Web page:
The City and Borough of Juneau Assembly has decided on the finalists for the city manager job, but the public will have to wait to find out who’s on the list.
After deliberating in closed door executive session for more than an hour and a half last night (Monday), the Assembly Committee of the Whole pared down the 25 applicants for the position to a shortlist.
Deputy Mayor David Stone says the assembly will announce who is on the list once all the applicants have been notified.
“We’ve got to talk to the candidates that we have basically decided are not on the shortlist. Then we’ve got to talk to the ones on the shortlist and see if they’re still interested, and then we’ll know and we will then make an announcement,” Stone said. “So, we’re being a little bit vague at this point, because if we say something publicly, then it turns out, well, somebody has withdrawn, it makes it more difficult.”
Stone did say there was some mild disappointment amongst assembly members at the lack of in-state candidates. In fact, Stone said there were two qualities that set the short list finalists apart from the rest.
“Very capable and Alaskan experience,” he said.
Current City Manager Rod Swope is retiring at the end of March. The assembly hopes to hire his replacement by the end of January.
Members did discuss in open session the interview process for the city manager finalists.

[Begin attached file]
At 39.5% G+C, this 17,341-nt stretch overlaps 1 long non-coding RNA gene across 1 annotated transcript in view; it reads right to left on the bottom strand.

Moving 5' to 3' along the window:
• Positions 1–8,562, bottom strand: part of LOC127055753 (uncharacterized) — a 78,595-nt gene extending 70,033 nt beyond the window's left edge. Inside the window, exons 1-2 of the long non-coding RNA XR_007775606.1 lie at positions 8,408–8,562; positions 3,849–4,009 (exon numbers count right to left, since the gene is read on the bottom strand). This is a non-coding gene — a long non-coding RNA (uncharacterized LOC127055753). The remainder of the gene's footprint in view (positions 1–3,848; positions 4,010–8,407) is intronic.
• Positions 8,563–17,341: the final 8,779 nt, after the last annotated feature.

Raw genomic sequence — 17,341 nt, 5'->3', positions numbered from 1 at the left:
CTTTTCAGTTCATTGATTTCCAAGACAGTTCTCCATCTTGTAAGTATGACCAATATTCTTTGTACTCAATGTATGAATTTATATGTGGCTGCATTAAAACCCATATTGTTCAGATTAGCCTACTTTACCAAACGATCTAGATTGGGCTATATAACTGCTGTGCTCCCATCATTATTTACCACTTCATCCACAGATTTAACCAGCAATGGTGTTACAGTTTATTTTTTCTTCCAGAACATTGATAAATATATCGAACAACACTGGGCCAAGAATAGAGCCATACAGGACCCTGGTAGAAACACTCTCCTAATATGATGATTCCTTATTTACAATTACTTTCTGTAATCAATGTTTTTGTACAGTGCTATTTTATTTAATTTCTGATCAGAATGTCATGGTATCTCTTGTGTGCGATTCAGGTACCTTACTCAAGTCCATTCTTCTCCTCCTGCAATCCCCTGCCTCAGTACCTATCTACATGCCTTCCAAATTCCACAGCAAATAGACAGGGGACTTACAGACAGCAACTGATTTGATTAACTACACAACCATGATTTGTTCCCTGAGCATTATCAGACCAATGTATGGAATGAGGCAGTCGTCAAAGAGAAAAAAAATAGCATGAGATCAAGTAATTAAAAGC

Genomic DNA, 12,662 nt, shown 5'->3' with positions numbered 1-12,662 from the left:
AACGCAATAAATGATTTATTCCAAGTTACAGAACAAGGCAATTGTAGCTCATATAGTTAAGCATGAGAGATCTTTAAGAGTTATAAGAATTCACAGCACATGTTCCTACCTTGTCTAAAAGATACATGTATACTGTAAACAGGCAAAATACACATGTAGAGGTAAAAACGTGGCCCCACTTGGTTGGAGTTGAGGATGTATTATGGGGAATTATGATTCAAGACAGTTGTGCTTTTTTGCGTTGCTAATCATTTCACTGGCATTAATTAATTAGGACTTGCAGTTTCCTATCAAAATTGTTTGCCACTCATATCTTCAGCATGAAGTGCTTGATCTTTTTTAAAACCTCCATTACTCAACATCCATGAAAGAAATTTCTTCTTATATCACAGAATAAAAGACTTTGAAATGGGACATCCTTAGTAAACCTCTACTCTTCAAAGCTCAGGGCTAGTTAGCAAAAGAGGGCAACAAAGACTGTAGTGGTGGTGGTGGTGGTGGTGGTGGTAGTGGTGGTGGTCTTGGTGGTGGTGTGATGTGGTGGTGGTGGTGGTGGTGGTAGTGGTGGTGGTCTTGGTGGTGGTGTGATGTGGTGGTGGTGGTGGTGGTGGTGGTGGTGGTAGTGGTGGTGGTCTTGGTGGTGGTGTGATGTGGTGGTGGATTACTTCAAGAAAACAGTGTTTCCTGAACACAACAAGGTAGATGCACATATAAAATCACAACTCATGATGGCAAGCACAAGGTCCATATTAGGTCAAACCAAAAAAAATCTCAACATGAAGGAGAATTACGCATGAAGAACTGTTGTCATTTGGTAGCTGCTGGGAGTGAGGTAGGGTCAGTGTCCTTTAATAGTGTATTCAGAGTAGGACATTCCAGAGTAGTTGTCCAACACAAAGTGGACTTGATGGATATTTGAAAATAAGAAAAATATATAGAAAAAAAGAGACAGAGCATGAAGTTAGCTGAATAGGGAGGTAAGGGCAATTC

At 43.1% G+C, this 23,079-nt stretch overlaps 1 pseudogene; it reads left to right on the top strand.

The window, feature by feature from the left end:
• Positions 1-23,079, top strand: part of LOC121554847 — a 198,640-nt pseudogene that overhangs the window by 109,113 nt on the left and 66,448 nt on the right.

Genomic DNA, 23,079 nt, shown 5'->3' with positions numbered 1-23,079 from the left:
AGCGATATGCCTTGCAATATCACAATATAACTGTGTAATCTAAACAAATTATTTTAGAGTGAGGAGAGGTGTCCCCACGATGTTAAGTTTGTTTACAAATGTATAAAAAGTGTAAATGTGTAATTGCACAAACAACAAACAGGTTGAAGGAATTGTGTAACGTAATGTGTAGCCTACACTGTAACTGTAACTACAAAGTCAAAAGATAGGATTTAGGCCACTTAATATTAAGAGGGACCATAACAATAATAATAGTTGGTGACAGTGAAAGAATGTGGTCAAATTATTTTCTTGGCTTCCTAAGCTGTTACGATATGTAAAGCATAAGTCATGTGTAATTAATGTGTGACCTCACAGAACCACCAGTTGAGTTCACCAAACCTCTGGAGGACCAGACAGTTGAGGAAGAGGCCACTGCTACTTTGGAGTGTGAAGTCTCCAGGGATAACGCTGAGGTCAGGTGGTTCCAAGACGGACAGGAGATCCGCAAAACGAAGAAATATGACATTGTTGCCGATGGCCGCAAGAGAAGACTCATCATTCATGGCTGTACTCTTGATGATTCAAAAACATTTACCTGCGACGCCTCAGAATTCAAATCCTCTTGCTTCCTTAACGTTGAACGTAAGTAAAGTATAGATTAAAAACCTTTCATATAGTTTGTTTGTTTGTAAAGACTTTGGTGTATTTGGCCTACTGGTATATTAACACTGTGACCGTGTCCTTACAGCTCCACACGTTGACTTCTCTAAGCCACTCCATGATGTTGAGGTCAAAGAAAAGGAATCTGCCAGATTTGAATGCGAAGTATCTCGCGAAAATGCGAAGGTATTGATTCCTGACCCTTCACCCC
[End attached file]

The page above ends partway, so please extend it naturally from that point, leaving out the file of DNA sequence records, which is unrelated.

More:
Mayor Bruce Botelho said it should include visits with department heads, interviews with the assembly, and meetings with the public.
“I think we need to create the opportunity for the candidates to meet the public, for the public to be able to ask questions in a specific setting, and a chance for the public to be able to give us feedback,” Botelho said.
The candidates will also be asked to perform in a hypothetical situation or assignment they might face as manager. However, the process is likely to be less intense than the last city manager search three years ago, when Swope first tried to resign.
During those interviews, the finalists went through what’s called a full “assessment center,” which lasted two-and-a-half days.
“So, I think three or four exercises, an interview, and I think that gave them a lot of information,” said CBJ Human Resources Director Mila Cosgrove
For this search a three-member committee made up of assembly members Carlton Smith, Randy Wanamaker and Mary Becker will design one assignment for each candidate to perform.
Wanamaker says he’s less interested in how the finalists do in hypothetical situations, and more interested how they relate to the assembly, staff and public.
“When we used it the last time, I found it to be more time consuming than helpful. And that the better read from things came from the assembly itself speaking with the candidates, interviewing them, and then the public forum, where the public talked with them – all you had to do was listen,” Wanamaker said.
The interviews will likely take place in mid-January. The finalists will be announced via press release.
City Manager and City Attorney are the only two positions hired by the Assembly.
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- The Alaska State Commission for Human Rights is the state’s anti-discrimination agency. In 2011, a legislative audit found that the agency wasn’t doing its job. Five years later, the agency is still trying to move forward.